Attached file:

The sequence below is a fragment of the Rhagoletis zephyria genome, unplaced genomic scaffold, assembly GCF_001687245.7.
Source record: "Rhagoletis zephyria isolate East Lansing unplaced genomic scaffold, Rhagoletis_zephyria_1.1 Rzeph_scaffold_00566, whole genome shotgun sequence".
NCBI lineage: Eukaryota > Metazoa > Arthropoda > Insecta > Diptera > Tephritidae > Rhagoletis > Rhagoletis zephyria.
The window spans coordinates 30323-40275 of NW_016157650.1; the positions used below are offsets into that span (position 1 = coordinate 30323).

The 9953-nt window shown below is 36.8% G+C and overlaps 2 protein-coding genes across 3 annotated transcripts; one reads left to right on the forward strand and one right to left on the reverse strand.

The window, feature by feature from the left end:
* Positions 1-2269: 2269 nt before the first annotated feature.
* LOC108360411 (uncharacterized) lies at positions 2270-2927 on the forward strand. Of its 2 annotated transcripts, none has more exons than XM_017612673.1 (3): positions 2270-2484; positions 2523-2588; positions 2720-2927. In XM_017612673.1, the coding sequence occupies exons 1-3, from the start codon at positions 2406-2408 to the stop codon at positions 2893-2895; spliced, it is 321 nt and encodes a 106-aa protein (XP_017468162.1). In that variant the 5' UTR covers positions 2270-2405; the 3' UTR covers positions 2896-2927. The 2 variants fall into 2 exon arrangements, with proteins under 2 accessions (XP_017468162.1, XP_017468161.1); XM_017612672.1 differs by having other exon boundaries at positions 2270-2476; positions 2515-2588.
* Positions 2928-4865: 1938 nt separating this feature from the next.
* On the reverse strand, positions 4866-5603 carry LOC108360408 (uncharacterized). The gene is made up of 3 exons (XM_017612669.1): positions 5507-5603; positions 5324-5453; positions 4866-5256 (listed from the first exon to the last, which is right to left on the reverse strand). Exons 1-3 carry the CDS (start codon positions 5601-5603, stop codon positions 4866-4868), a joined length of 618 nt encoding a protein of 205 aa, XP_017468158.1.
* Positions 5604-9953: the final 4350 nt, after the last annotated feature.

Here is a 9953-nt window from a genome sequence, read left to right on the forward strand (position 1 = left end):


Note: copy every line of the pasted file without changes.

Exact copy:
The sequence below is a fragment of the Rhagoletis zephyria genome, unplaced genomic scaffold, assembly GCF_001687245.7.
Source record: "Rhagoletis zephyria isolate East Lansing unplaced genomic scaffold, Rhagoletis_zephyria_1.1 Rzeph_scaffold_00566, whole genome shotgun sequence".
NCBI lineage: Eukaryota > Metazoa > Arthropoda > Insecta > Diptera > Tephritidae > Rhagoletis > Rhagoletis zephyria.
The window spans coordinates 30323-40275 of NW_016157650.1; the positions used below are offsets into that span (position 1 = coordinate 30323).

The 9953-nt window shown below is 36.8% G+C and overlaps 2 protein-coding genes across 3 annotated transcripts; one reads left to right on the forward strand and one right to left on the reverse strand.

The window, feature by feature from the left end:
* Positions 1-2269: 2269 nt before the first annotated feature.
* LOC108360411 (uncharacterized) lies at positions 2270-2927 on the forward strand. Of its 2 annotated transcripts, none has more exons than XM_017612673.1 (3): positions 2270-2484; positions 2523-2588; positions 2720-2927. In XM_017612673.1, the coding sequence occupies exons 1-3, from the start codon at positions 2406-2408 to the stop codon at positions 2893-2895; spliced, it is 321 nt and encodes a 106-aa protein (XP_017468162.1). In that variant the 5' UTR covers positions 2270-2405; the 3' UTR covers positions 2896-2927. The 2 variants fall into 2 exon arrangements, with proteins under 2 accessions (XP_017468162.1, XP_017468161.1); XM_017612672.1 differs by having other exon boundaries at positions 2270-2476; positions 2515-2588.
* Positions 2928-4865: 1938 nt separating this feature from the next.
* On the reverse strand, positions 4866-5603 carry LOC108360408 (uncharacterized). The gene is made up of 3 exons (XM_017612669.1): positions 5507-5603; positions 5324-5453; positions 4866-5256 (listed from the first exon to the last, which is right to left on the reverse strand). Exons 1-3 carry the CDS (start codon positions 5601-5603, stop codon positions 4866-4868), a joined length of 618 nt encoding a protein of 205 aa, XP_017468158.1.
* Positions 5604-9953: the final 4350 nt, after the last annotated feature.

Here is a 9953-nt window from a genome sequence, read left to right on the forward strand (position 1 = left end):